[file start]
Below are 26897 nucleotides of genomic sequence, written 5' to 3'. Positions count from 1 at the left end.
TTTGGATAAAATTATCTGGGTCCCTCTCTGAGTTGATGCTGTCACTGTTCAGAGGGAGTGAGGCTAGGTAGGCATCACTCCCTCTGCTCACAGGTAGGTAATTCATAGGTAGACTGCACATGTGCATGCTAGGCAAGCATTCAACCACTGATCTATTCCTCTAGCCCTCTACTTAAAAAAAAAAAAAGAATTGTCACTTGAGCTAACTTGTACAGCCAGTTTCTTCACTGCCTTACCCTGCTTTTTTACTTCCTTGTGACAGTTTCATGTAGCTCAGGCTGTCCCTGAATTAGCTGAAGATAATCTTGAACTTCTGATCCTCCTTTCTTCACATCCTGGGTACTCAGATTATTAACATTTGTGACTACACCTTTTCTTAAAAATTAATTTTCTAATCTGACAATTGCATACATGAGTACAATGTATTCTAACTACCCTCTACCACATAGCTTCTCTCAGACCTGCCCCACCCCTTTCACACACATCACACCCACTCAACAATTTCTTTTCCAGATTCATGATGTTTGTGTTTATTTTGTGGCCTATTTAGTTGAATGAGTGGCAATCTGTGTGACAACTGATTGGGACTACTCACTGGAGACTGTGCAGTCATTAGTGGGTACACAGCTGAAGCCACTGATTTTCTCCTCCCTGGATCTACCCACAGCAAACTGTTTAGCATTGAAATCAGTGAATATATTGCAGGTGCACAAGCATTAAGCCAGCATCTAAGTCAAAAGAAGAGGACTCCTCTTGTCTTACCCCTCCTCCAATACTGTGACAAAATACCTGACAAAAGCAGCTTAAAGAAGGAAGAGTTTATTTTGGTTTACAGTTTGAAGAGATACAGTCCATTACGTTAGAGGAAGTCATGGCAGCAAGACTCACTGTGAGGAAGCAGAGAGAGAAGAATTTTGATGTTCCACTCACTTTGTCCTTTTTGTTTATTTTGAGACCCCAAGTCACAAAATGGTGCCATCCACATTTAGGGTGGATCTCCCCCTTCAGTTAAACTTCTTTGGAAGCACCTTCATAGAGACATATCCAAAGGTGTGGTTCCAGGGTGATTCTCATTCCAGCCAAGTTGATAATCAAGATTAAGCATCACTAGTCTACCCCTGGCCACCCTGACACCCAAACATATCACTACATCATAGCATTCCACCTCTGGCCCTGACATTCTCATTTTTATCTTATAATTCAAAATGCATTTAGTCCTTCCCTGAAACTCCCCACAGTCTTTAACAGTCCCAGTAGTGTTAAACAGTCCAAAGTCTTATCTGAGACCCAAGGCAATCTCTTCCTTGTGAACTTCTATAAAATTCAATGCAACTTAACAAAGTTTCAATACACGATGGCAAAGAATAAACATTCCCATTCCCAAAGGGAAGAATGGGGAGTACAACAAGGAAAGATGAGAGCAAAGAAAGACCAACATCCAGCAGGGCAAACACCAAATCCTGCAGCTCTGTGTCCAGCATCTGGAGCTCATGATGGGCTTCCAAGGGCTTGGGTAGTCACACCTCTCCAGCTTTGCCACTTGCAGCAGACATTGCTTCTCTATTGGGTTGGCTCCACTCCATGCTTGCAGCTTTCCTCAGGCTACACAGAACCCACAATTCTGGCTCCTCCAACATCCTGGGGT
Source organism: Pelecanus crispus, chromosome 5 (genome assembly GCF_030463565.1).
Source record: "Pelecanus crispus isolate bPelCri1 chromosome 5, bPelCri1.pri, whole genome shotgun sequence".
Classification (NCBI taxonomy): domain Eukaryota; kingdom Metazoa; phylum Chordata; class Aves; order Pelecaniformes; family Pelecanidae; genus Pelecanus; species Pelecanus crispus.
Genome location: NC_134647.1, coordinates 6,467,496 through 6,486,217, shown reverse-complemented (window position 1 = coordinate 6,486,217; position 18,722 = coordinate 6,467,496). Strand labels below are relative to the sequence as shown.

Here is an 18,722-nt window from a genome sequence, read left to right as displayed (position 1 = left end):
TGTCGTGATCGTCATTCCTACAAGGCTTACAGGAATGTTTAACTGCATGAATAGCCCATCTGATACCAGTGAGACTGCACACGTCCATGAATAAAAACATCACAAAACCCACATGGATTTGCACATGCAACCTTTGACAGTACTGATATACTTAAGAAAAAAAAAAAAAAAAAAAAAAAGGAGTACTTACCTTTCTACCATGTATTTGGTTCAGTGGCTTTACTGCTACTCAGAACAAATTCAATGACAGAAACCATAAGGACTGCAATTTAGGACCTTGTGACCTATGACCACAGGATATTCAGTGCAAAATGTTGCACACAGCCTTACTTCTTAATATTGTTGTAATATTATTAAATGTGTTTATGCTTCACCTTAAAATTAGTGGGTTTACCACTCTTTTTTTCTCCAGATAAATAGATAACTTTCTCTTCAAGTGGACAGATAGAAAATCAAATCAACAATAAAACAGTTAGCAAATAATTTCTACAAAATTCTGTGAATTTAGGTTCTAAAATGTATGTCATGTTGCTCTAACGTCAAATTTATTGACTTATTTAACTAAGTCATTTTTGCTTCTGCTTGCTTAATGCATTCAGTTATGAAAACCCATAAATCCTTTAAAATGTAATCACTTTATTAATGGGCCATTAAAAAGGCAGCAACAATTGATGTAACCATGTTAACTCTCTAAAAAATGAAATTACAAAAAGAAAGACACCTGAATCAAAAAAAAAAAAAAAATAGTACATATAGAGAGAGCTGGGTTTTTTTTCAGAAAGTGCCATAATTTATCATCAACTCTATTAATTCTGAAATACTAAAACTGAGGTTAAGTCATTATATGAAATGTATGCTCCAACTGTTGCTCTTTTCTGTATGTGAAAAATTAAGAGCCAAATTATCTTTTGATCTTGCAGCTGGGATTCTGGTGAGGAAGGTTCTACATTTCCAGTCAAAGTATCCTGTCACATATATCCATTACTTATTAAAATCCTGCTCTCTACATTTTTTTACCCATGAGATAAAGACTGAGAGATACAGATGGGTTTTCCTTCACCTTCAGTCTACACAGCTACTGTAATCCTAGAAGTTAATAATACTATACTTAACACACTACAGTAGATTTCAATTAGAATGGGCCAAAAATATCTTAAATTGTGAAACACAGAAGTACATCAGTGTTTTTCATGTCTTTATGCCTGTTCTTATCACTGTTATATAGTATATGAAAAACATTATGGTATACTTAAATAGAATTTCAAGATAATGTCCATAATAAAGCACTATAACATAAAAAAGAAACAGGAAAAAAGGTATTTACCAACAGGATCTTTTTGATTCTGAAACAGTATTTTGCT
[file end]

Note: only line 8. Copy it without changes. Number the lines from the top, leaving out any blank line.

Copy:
TGTCGTGATCGTCATTCCTACAAGGCTTACAGGAATGTTTAACTGCATGAATAGCCCATCTGATACCAGTGAGACTGCACACGTCCATGAATAAAAACATCACAAAACCCACATGGATTTGCACATGCAACCTTTGACAGTACTGATATACTTAAGAAAAAAAAAAAAAAAAAAAAAAAGGAGTACTTACCTTTCTACCATGTATTTGGTTCAGTGGCTTTACTGCTACTCAGAACAAATTCAATGACAGAAACCATAAGGACTGCAATTTAGGACCTTGTGACCTATGACCACAGGATATTCAGTGCAAAATGTTGCACACAGCCTTACTTCTTAATATTGTTGTAATATTATTAAATGTGTTTATGCTTCACCTTAAAATTAGTGGGTTTACCACTCTTTTTTTCTCCAGATAAATAGATAACTTTCTCTTCAAGTGGACAGATAGAAAATCAAATCAACAATAAAACAGTTAGCAAATAATTTCTACAAAATTCTGTGAATTTAGGTTCTAAAATGTATGTCATGTTGCTCTAACGTCAAATTTATTGACTTATTTAACTAAGTCATTTTTGCTTCTGCTTGCTTAATGCATTCAGTTATGAAAACCCATAAATCCTTTAAAATGTAATCACTTTATTAATGGGCCATTAAAAAGGCAGCAACAATTGATGTAACCATGTTAACTCTCTAAAAAATGAAATTACAAAAAGAAAGACACCTGAATCAAAAAAAAAAAAAAAATAGTACATATAGAGAGAGCTGGGTTTTTTTTCAGAAAGTGCCATAATTTATCATCAACTCTATTAATTCTGAAATACTAAAACTGAGGTTAAGTCATTATATGAAATGTATGCTCCAACTGTTGCTCTTTTCTGTATGTGAAAAATTAAGAGCCAAATTATCTTTTGATCTTGCAGCTGGGATTCTGGTGAGGAAGGTTCTACATTTCCAGTCAAAGTATCCTGTCACATATATCCATTACTTATTAAAATCCTGCTCTCTACATTTTTTTACCCATGAGATAAAGACTGAGAGATACAGATGGGTTTTCCTTCACCTTCAGTCTACACAGCTACTGTAATCCTAGAAGTTAATAATACTATACTTAACACACTACAGTAGATTTCAATTAGAATGGGCCAAAAATATCTTAAATTGTGAAACACAGAAGTACATCAGTGTTTTTCATGTCTTTATGCCTGTTCTTATCACTGTTATATAGTATATGAAAAACATTATGGTATACTTAAATAGAATTTCAAGATAATGTCCATAATAAAGCACTATAACATAAAAAAGAAACAGGAAAAAAGGTATTTACCAACAGGATCTTTTTGATTCTGAAACAGTATTTTGCT